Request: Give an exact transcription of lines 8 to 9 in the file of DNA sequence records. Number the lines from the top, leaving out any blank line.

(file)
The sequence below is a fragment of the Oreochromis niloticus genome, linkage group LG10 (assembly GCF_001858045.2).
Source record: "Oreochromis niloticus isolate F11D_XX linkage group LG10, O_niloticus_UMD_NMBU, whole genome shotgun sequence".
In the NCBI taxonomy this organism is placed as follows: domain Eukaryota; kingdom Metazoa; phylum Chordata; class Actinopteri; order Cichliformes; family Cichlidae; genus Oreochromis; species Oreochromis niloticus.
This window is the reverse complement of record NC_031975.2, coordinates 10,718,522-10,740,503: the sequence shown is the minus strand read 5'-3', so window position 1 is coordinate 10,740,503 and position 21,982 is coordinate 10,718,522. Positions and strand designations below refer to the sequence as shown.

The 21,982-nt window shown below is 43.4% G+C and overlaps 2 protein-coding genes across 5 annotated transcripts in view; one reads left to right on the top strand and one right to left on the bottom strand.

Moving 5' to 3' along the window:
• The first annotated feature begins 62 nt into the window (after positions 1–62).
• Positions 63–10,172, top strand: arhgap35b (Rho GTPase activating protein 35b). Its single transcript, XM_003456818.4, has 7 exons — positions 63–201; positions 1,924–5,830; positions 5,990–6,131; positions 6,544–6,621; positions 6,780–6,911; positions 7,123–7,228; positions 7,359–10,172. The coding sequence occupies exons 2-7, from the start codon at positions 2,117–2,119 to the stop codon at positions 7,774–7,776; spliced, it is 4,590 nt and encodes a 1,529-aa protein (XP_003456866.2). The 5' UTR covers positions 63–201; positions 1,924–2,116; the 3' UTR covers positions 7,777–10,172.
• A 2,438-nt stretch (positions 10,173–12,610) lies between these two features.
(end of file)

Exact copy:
• Positions 63–10,172, top strand: arhgap35b (Rho GTPase activating protein 35b). Its single transcript, XM_003456818.4, has 7 exons — positions 63–201; positions 1,924–5,830; positions 5,990–6,131; positions 6,544–6,621; positions 6,780–6,911; positions 7,123–7,228; positions 7,359–10,172. The coding sequence occupies exons 2-7, from the start codon at positions 2,117–2,119 to the stop codon at positions 7,774–7,776; spliced, it is 4,590 nt and encodes a 1,529-aa protein (XP_003456866.2). The 5' UTR covers positions 63–201; positions 1,924–2,116; the 3' UTR covers positions 7,777–10,172.
• A 2,438-nt stretch (positions 10,173–12,610) lies between these two features.